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TeleStory: Library-to-Jail Video Storytime

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TeleStory: Library-to-Jail Video Storytime

Brooklyn Public Library, N.Y.

Anti-Racism, Equity, Diversity and Inclusion | 2016 | Honorable Mention

Innovation Summary

BPL offers free, library-based video visitation services for families who wish to read books, sing songs, and stay connected with their incarcerated loved ones. Providing library access points across the borough ensures that separated families can easily and frequently visit and read together, creating a bridge back into the community.

Problem Statement

In New York State, 105,000 children have a parent in prison or jail. Children with an incarcerated parent are disproportionately African American and Hispanic. In some Brooklyn neighborhoods, incarceration rates are among the highest in the city and many of the children and families who are dealing with the collateral consequences of incarceration rely on the public library for support well beyond simply checking out a book. Yet TeleStory is also an expression of traditional library values. TeleStory allows families who are separated the opportunity to read together just like everyone else who walks through the doors of the library.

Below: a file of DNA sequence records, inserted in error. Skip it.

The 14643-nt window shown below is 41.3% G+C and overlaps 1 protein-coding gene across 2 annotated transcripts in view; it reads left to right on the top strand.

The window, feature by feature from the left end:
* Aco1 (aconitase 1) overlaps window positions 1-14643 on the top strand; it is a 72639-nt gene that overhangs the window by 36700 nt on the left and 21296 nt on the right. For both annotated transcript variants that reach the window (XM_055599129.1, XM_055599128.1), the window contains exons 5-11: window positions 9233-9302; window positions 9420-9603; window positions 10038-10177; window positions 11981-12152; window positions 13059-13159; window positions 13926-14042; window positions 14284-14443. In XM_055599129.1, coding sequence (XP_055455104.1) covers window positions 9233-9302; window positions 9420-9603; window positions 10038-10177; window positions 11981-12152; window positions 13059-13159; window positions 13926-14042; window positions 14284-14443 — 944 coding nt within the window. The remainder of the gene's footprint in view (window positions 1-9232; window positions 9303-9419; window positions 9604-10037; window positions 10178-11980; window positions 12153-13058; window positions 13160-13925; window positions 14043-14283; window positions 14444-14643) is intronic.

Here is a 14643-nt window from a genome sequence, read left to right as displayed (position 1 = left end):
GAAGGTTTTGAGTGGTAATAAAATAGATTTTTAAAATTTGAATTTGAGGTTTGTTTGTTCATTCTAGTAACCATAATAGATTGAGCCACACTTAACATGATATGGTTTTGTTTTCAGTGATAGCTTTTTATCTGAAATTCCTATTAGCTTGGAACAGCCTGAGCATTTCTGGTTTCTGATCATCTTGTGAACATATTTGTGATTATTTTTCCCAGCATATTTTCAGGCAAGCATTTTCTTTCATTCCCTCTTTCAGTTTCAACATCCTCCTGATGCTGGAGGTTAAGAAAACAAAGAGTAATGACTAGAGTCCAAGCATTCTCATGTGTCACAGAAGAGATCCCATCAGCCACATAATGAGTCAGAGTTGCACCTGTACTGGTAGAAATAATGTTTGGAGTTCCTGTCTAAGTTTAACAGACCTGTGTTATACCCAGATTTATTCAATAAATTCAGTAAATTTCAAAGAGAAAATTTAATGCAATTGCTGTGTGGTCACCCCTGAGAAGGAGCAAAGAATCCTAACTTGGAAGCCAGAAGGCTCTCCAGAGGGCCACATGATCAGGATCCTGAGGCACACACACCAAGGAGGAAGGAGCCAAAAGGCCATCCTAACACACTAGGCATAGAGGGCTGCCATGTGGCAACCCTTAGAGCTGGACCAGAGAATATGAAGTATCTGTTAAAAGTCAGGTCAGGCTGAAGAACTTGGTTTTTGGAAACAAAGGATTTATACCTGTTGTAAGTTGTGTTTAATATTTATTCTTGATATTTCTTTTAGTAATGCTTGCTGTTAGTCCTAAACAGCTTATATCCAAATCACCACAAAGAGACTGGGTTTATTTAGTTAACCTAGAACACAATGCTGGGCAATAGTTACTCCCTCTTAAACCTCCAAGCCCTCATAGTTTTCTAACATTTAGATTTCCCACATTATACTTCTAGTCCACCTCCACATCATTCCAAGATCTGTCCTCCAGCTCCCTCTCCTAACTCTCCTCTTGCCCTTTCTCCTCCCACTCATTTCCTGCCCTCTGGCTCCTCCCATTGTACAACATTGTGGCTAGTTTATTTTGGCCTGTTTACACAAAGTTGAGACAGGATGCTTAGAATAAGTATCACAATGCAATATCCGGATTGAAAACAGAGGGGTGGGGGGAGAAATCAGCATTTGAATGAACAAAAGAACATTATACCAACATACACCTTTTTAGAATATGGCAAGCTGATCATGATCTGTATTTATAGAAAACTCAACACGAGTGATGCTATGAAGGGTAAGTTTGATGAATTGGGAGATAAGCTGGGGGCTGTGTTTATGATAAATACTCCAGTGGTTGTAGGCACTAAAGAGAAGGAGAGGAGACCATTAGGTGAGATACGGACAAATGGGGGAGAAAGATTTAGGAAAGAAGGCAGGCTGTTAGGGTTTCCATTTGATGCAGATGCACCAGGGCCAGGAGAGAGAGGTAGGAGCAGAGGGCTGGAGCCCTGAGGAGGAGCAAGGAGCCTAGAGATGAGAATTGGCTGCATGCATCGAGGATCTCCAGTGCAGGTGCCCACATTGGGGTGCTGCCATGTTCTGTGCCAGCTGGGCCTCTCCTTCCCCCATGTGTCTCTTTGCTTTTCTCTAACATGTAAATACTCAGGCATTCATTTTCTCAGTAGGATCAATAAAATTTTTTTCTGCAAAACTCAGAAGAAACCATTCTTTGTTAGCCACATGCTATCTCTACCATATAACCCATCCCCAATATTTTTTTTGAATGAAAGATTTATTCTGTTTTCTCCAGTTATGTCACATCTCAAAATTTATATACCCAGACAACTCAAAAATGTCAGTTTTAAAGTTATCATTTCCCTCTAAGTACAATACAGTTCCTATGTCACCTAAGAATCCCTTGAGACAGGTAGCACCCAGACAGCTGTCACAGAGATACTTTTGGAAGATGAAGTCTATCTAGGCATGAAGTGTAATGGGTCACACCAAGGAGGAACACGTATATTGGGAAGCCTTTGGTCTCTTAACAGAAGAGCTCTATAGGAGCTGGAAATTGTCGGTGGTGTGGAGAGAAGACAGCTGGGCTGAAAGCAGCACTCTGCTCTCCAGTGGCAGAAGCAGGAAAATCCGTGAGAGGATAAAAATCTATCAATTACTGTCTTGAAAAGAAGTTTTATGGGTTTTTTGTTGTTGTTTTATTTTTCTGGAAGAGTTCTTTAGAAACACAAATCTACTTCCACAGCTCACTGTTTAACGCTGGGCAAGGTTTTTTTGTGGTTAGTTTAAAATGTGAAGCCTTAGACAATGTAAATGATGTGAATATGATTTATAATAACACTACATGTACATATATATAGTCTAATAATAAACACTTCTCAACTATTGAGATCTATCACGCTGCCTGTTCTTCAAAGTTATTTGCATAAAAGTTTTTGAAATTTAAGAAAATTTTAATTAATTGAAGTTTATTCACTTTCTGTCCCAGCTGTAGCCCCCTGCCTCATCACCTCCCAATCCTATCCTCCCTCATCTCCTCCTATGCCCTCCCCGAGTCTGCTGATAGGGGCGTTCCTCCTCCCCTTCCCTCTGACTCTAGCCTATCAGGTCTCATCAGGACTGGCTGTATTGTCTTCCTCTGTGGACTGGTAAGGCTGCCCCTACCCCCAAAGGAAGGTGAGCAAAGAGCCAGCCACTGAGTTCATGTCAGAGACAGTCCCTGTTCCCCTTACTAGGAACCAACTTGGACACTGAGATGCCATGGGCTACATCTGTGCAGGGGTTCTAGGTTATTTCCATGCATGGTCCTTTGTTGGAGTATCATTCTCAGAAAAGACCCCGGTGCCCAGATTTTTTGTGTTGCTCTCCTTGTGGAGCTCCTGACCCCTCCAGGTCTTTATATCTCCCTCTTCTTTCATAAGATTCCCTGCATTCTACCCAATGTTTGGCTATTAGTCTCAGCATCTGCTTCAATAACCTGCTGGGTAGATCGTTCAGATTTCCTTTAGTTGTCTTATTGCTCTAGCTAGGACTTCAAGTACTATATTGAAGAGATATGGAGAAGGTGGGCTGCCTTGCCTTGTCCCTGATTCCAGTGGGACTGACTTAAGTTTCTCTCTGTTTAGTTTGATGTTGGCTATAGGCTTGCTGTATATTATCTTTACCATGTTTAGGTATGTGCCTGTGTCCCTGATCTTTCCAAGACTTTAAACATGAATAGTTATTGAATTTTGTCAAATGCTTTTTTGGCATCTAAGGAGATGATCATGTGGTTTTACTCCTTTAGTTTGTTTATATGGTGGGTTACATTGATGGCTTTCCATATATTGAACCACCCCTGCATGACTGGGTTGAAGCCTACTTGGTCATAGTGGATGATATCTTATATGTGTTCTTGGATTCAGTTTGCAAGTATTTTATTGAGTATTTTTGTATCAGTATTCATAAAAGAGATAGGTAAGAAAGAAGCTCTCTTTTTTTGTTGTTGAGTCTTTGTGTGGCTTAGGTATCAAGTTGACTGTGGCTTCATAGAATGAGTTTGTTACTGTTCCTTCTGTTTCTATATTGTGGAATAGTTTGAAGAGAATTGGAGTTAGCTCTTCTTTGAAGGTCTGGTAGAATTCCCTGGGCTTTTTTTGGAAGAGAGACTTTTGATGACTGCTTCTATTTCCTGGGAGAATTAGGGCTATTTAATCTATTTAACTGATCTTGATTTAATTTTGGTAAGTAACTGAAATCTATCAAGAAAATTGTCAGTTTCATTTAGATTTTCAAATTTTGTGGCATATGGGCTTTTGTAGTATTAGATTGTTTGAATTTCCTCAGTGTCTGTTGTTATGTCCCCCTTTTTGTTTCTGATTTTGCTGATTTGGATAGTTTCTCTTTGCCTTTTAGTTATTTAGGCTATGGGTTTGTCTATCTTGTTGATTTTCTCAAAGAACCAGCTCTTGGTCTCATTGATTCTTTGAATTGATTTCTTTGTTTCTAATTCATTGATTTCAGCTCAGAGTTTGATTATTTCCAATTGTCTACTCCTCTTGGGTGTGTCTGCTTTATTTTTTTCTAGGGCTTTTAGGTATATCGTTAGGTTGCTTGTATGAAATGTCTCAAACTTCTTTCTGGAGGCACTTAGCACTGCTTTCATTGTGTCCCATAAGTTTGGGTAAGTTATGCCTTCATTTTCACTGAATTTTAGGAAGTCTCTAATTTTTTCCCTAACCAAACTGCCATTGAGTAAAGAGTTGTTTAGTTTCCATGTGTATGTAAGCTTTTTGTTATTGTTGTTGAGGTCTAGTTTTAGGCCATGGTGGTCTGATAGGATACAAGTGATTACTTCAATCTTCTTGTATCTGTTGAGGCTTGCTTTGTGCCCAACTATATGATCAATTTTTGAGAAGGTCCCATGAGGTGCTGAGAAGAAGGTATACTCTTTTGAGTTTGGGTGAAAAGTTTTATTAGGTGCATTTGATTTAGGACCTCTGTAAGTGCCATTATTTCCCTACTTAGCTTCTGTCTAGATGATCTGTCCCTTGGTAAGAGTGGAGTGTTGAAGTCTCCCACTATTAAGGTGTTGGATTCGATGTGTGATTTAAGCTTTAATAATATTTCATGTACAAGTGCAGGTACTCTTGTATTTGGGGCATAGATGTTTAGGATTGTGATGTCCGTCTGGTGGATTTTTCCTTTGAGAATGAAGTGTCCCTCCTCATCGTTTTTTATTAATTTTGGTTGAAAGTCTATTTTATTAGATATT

Children participate in family video visits in library rooms that BPL staff fill with stuffed animals, books and crayons to create warm and welcoming spaces — in sharp contrast to visit rooms in jail. BPL’s video visit rooms offer privacy, but in no way are hidden, to reinforce the message that having a loved one in jail is not something to be ashamed of. BPL now has the opportunity to meet the needs of people impacted by the justice system who may lack access to traditional library services and to welcome them more fully into the library community.


BPL is in a position to help set the conditions for video visitation in New York state and across the country. We have established and demonstrated library-based video visitation standards that call for free and robust community access points for families, promotion of concurrent in-person family visitation, family reunification opportunities based in literacy activities, and broad partnership building to support families in social services beyond the Library’s professional capacities. In the coming year BPL will scale up the visitation service to 12 sites, setting a foundation for a national visitation model for public libraries based wholly on family reunification.